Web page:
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Clinical Follow-Up and Postmortem Findings in a Cat That Was Cured of Feline Infectious Peritonitis with an Oral Antiviral Drug Containing GS-441524


Krentz, Daniela; Zwicklbauer, Katharina; Felten, Sandra; Bergmann, Michèle; Dorsch, Roswitha; Hofmann-Lehmann, Regina; Meli, Marina L; Spiri, Andrea M; von Both, Ulrich; Alberer, Martin; Hönl, Anne; Matiasek, Kaspar; Hartmann, Katrin (2022). Clinical Follow-Up and Postmortem Findings in a Cat That Was Cured of Feline Infectious Peritonitis with an Oral Antiviral Drug Containing GS-441524. Viruses, 14(9):2040.

Abstract

This is the first report on a clinical follow-up and postmortem examination of a cat that had been cured of feline infectious peritonitis (FIP) with ocular manifestation by successful treatment with an oral multicomponent drug containing GS-441524. The cat was 6 months old when clinical signs (recurrent fever, lethargy, lack of appetite, and fulminant anterior uveitis) appeared. FIP was diagnosed by ocular tissue immunohistochemistry after enucleation of the affected eye. The cat was a participant in a FIP treatment study, which was published recently. However, 240 days after leaving the clinic healthy, and 164 days after the end of the 84 days of treatment, the cured cat died in a road traffic accident. Upon full postmortem examination, including histopathology and immunohistochemistry, there were no residual FIP lesions observed apart from a generalized lymphadenopathy due to massive lymphoid hyperplasia. Neither feline coronavirus (FCoV) RNA nor FCoV antigen were identified by quantitative reverse transcription polymerase chain reaction (RT-qPCR) and immunohistochemistry, respectively, in any tissues or body fluids, including feces. These results prove that oral treatment with GS-441524 leads to the cure of FIP-associated changes and the elimination of FCoV from all tissues.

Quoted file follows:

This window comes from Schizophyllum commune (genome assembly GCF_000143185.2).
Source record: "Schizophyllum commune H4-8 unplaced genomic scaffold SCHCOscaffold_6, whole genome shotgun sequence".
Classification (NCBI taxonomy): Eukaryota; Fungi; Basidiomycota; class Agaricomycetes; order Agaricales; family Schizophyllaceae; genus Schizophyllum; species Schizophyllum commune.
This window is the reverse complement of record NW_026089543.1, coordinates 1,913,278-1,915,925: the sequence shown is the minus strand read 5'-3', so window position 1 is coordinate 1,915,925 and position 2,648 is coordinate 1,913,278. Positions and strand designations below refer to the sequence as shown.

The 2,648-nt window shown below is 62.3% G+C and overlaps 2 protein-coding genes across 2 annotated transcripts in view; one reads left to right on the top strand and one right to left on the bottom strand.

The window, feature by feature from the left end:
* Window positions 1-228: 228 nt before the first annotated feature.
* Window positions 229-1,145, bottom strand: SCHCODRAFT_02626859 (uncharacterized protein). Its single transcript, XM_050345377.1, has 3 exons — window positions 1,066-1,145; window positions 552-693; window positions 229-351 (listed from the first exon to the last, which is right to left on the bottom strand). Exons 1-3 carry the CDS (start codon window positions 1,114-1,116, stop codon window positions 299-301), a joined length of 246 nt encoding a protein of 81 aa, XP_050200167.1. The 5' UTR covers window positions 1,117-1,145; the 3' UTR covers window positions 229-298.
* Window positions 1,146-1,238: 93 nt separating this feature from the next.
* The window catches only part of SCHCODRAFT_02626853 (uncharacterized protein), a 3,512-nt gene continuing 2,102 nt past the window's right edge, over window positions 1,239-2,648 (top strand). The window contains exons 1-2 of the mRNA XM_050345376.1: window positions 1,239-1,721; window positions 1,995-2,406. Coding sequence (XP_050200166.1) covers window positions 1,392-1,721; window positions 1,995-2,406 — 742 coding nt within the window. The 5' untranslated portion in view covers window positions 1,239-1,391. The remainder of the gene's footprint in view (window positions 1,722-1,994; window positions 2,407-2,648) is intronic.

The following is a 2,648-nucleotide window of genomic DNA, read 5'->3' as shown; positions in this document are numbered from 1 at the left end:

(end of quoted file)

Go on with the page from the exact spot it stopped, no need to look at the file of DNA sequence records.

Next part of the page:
Keywords: FCoV; FIP; Mutian; Xraphconn®; antiviral chemotherapy; feline coronavirus; necropsy; therapy; treatment

Abstract

This is the first report on a clinical follow-up and postmortem examination of a cat that had been cured of feline infectious peritonitis (FIP) with ocular manifestation by successful treatment with an oral multicomponent drug containing GS-441524. The cat was 6 months old when clinical signs (recurrent fever, lethargy, lack of appetite, and fulminant anterior uveitis) appeared. FIP was diagnosed by ocular tissue immunohistochemistry after enucleation of the affected eye. The cat was a participant in a FIP treatment study, which was published recently. However, 240 days after leaving the clinic healthy, and 164 days after the end of the 84 days of treatment, the cured cat died in a road traffic accident. Upon full postmortem examination, including histopathology and immunohistochemistry, there were no residual FIP lesions observed apart from a generalized lymphadenopathy due to massive lymphoid hyperplasia. Neither feline coronavirus (FCoV) RNA nor FCoV antigen were identified by quantitative reverse transcription polymerase chain reaction (RT-qPCR) and immunohistochemistry, respectively, in any tissues or body fluids, including feces. These results prove that oral treatment with GS-441524 leads to the cure of FIP-associated changes and the elimination of FCoV from all tissues.

Keywords: FCoV; FIP; Mutian; Xraphconn®; antiviral chemotherapy; feline coronavirus; necropsy; therapy; treatment

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Item Type:Journal Article, refereed, original work
Communities & Collections:05 Vetsuisse Faculty > Center for Clinical Studies
05 Vetsuisse Faculty > Veterinary Clinic > Department of Clinical Diagnostics and Services
Dewey Decimal Classification:610 Medicine & health
Scopus Subject Areas:Health Sciences > Infectious Diseases
Life Sciences > Virology
Language:English
Date:14 September 2022
Deposited On:01 Nov 2022 14:28
Last Modified:27 Jun 2024 01:40
Publisher:MDPI Publishing
ISSN:1999-4915
OA Status:Gold
Free access at:PubMed ID. An embargo period may apply.
Publisher DOI:https://doi.org/10.3390/v14092040
PubMed ID:36146845
  • Content: Published Version
  • Licence: Creative Commons: Attribution 4.0 International (CC BY 4.0)